Unfurling of Issue Reference Abbreviations in Github and other Git Forge Issues
17 May 2023 | 5:23 pm

Making it Easier to Minimize Risk of Information Loss

In Emacs, when I’m writing a commit message for a repository backed by version control, and I type #123 the bug-reference package overlays that #123 with links to the remote issue. I can then “click” on #123 and jump to the issue at the remote repository; a convenient feature!

However that convenience comes with a cost, namely those terse references do two things:

  • create low-level lock-in
  • increase the risk of information loss

If I were to change the host of that repository or transfer ownership, the #123 becomes disconnected from what it once referenced.

I prefer, instead, to use full Uniform Resource Locators (URLs 📖). This way there is no ambiguity about what I’m referencing. Unless of course the remote service breaks links or goes away.

Adding further nuance, due to the nature of my work, I’m often referencing other repository’s issues and pull requests during the writing of a commit.

Enter Automation

I’ve been playing with Completion at Point Functions (CaPFs 📖) and decided the explore automatically creating those URLs. See Completion at Point Function (CAPF) for Org-Mode Links. The end goal is to have a full URL. For example https://github.com/samvera/hyrax/issues/6056.

I broke this into two steps:

  • Create a CaPF for finding the project
  • Create a CaPF for replacing the project and issue with the URL

I settled on the following feature:

Given that I have typed “/hyr”
When I then type {{{kbd(TAB)}}}
Then auto-complete options should include “/hyrax”

I went a step further in my implementation, when I select the project completion candidate I append a # to that. I end up with /hyrax# and the cursor is right after the # character. From which I then have my second CaPF.

Given that the text before <point> is "/hyrax#123"
When I type {{{kbd(TAB)}}}
Then auto-complete will convert "/hyrax#123"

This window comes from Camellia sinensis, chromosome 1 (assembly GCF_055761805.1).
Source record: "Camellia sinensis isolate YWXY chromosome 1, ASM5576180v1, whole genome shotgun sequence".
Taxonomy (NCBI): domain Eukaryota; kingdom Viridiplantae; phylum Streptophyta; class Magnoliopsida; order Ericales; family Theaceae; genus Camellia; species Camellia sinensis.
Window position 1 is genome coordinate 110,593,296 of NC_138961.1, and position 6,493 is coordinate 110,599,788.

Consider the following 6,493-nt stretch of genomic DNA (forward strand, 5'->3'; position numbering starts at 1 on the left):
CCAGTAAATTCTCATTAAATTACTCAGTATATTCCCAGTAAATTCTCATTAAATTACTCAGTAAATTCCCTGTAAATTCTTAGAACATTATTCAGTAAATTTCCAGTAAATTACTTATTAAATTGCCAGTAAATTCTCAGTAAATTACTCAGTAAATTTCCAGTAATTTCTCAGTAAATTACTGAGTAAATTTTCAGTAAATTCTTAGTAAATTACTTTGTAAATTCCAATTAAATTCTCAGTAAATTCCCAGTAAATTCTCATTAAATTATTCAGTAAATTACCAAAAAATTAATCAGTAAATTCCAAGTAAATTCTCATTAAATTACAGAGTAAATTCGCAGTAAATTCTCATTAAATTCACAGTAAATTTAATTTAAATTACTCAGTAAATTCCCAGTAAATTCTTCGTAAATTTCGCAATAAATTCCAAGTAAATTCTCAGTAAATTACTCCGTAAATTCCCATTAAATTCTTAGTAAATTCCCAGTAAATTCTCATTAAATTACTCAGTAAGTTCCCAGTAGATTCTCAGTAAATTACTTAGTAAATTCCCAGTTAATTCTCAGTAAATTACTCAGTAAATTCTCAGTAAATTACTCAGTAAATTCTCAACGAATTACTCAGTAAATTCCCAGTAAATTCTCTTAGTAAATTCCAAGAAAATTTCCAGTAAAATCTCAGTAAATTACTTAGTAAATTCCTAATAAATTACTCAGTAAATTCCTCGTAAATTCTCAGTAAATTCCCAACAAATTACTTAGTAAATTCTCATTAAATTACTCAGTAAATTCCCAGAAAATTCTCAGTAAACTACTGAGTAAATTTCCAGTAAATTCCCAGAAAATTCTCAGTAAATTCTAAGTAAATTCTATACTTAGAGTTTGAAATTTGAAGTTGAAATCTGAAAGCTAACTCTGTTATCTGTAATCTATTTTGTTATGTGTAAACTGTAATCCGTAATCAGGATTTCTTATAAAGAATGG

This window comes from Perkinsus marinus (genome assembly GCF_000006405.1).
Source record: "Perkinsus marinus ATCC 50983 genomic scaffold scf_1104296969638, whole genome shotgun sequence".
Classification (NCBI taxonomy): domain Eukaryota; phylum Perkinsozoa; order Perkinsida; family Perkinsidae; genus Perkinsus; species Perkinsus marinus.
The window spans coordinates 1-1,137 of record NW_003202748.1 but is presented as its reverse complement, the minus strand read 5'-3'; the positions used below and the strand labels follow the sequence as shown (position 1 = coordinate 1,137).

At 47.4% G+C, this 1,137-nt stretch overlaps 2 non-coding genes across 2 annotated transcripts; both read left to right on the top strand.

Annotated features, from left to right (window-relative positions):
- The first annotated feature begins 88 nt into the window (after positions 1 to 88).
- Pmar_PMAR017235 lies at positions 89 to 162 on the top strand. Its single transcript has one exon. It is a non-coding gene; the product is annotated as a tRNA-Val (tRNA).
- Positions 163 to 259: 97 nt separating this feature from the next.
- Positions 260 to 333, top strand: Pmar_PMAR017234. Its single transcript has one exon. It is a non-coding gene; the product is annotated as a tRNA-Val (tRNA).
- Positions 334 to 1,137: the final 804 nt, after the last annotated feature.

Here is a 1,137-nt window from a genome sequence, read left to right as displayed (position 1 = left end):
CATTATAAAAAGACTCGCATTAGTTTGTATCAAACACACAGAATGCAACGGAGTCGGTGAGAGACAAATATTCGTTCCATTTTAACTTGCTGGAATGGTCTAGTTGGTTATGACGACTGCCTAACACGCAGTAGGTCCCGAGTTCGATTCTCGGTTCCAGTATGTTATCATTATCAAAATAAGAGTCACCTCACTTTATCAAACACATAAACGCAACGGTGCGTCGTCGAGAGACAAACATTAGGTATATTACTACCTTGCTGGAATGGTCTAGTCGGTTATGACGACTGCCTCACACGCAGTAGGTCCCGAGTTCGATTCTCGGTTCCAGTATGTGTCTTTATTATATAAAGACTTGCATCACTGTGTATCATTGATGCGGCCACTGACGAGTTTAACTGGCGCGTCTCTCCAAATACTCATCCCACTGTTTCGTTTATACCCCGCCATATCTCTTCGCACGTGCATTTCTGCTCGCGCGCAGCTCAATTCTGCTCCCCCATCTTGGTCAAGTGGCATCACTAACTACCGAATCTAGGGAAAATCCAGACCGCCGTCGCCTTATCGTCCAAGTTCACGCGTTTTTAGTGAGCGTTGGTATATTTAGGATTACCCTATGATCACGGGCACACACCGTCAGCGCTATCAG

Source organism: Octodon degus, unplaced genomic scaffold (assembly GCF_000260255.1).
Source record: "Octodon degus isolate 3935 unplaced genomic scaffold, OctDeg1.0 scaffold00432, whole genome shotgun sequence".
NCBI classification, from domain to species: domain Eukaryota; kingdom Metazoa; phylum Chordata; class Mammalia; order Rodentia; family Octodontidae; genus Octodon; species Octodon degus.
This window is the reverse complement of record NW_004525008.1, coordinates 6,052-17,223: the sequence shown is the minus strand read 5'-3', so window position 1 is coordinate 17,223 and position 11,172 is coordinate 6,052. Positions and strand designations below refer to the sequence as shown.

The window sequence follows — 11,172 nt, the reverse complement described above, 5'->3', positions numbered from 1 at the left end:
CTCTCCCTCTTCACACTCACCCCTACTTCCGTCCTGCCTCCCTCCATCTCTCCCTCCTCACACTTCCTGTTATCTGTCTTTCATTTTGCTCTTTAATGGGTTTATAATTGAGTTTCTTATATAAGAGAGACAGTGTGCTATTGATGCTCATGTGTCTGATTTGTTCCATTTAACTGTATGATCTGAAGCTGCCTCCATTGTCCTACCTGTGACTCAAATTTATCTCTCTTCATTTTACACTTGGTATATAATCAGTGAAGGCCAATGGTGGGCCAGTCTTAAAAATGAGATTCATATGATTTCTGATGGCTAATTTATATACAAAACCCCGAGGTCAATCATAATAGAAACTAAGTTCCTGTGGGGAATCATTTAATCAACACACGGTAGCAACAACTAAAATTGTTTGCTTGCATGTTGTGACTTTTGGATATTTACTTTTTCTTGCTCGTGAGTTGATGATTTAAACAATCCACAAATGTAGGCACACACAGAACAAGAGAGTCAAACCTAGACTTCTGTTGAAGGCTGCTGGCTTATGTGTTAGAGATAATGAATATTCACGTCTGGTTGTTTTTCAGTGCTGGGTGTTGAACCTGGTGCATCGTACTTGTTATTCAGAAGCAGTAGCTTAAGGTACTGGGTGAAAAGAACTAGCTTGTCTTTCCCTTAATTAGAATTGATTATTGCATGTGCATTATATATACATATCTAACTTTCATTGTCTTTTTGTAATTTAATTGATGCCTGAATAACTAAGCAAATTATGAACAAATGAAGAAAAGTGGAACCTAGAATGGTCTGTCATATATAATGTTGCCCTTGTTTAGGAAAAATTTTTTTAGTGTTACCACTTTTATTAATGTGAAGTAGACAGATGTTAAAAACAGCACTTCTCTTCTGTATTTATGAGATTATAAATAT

to "https://github.com/samvera/hyrax/issues/123"


Create a CaPF for finding the project

First let’s look at the part for finding a project. I do this via jf/version-control/project-capf.

(defun jf/version-control/project-capf ()
  "Complete project links."
  ;; While I'm going to replace "/project" I want to make
  ;; sure that I don't have any odd hits (for example
  ;; "/path/to/file")
  (when (looking-back "[^[:word:]]/[[:word:][:digit:]_\-]+"
    (let ((right (point))
           (left (save-excursion
                     ;; First check for the project
                    (jf/capf-max-bounds) t)
      (list left right
        (lambda (text _status)
          (delete-char (- (length text)))
          (insert text "#"))
        :exclusive 'no))))

The above function looks backwards from point, using jf/capf-max-bounds as the bounds of how far back to look. If there’s a match the function then gets the left and right boundaries and calls jf/version-control/known-project-names to get a list of all possible projects that I have on my machine.

The jf/capf-max-bounds function ensures that we don’t attempt to look at a position outside of the buffer. See the below definition:

(cl-defun jf/capf-max-bounds (&key (window-size 40))
  "Return the max bounds for `point' based on given WINDOW-SIZE."
  (let ((boundary (- (point) window-size)))
    (if (> 0 boundary) (point-min) boundary)))

The jf/version-control/known-project-names leverages the projectile package to provides a list of known projects. I’ve been working at moving away from projectile but the projectile-known-projects variable just works, so I’m continuing my dependency on projectile. I want to migrate towards the built-in project package, but there are a few points that I haven’t resolved.

(cl-defun jf/version-control/known-project-names (&key (prefix "/"))
  "Return a list of project, prepending PREFIX to each."
  (mapcar (lambda (proj)
            (concat prefix (f-base proj)))

I then add jf/version-control/project-capf to the completion-at-point-functions variable. I also need to incorporate that elsewhere, based on various modes. But that’s a different exercise.

(add-to-list 'completion-at-point-functions #'jf/version-control/project-capf)

The above code delivers on the first feature; namely auto completion for projects that sets me up to deliver on the second feature.

Create a CaPF for replacing the project and issue with the URL

The jf/version-control/issue-capf function below builds on jf/version-control/project-capf convention, working then from having an issue number appended to the text.

(defun jf/version-control/issue-capf ()
  "Complete project issue links."